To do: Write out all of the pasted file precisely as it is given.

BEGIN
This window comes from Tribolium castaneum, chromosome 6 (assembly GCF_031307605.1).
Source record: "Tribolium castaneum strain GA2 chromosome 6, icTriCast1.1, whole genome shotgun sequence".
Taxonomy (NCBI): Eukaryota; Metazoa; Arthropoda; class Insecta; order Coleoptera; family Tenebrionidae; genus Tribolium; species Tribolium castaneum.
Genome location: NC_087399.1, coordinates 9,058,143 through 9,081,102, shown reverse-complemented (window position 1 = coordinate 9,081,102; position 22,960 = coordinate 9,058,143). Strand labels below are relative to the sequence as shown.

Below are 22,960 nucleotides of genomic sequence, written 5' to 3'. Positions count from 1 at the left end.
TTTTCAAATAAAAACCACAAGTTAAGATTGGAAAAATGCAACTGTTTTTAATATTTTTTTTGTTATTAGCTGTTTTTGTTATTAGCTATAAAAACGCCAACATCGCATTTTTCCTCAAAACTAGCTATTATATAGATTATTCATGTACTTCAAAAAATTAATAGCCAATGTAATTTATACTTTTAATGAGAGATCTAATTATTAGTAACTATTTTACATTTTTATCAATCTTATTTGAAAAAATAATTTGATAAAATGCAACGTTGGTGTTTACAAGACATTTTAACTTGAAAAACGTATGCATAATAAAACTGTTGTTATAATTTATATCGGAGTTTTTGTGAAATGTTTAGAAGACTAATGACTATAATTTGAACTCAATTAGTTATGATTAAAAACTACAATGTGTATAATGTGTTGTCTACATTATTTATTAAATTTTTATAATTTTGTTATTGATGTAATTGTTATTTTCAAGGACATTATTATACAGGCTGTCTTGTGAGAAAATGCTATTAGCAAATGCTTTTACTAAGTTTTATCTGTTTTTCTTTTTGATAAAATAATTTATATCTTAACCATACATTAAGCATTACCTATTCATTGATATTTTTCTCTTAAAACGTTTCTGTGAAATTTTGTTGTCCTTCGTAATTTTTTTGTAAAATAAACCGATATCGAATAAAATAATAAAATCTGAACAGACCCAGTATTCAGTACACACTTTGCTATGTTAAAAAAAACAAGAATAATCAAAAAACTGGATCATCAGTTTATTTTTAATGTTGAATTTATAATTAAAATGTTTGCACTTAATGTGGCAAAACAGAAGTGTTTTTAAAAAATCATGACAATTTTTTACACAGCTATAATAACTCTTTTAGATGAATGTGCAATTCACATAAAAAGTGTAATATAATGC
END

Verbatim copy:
This window comes from Tribolium castaneum, chromosome 6 (assembly GCF_031307605.1).
Source record: "Tribolium castaneum strain GA2 chromosome 6, icTriCast1.1, whole genome shotgun sequence".
Taxonomy (NCBI): Eukaryota; Metazoa; Arthropoda; class Insecta; order Coleoptera; family Tenebrionidae; genus Tribolium; species Tribolium castaneum.
Genome location: NC_087399.1, coordinates 9,058,143 through 9,081,102, shown reverse-complemented (window position 1 = coordinate 9,081,102; position 22,960 = coordinate 9,058,143). Strand labels below are relative to the sequence as shown.

Below are 22,960 nucleotides of genomic sequence, written 5' to 3'. Positions count from 1 at the left end.
TTTTCAAATAAAAACCACAAGTTAAGATTGGAAAAATGCAACTGTTTTTAATATTTTTTTTGTTATTAGCTGTTTTTGTTATTAGCTATAAAAACGCCAACATCGCATTTTTCCTCAAAACTAGCTATTATATAGATTATTCATGTACTTCAAAAAATTAATAGCCAATGTAATTTATACTTTTAATGAGAGATCTAATTATTAGTAACTATTTTACATTTTTATCAATCTTATTTGAAAAAATAATTTGATAAAATGCAACGTTGGTGTTTACAAGACATTTTAACTTGAAAAACGTATGCATAATAAAACTGTTGTTATAATTTATATCGGAGTTTTTGTGAAATGTTTAGAAGACTAATGACTATAATTTGAACTCAATTAGTTATGATTAAAAACTACAATGTGTATAATGTGTTGTCTACATTATTTATTAAATTTTTATAATTTTGTTATTGATGTAATTGTTATTTTCAAGGACATTATTATACAGGCTGTCTTGTGAGAAAATGCTATTAGCAAATGCTTTTACTAAGTTTTATCTGTTTTTCTTTTTGATAAAATAATTTATATCTTAACCATACATTAAGCATTACCTATTCATTGATATTTTTCTCTTAAAACGTTTCTGTGAAATTTTGTTGTCCTTCGTAATTTTTTTGTAAAATAAACCGATATCGAATAAAATAATAAAATCTGAACAGACCCAGTATTCAGTACACACTTTGCTATGTTAAAAAAAACAAGAATAATCAAAAAACTGGATCATCAGTTTATTTTTAATGTTGAATTTATAATTAAAATGTTTGCACTTAATGTGGCAAAACAGAAGTGTTTTTAAAAAATCATGACAATTTTTTACACAGCTATAATAACTCTTTTAGATGAATGTGCAATTCACATAAAAAGTGTAATATAATGC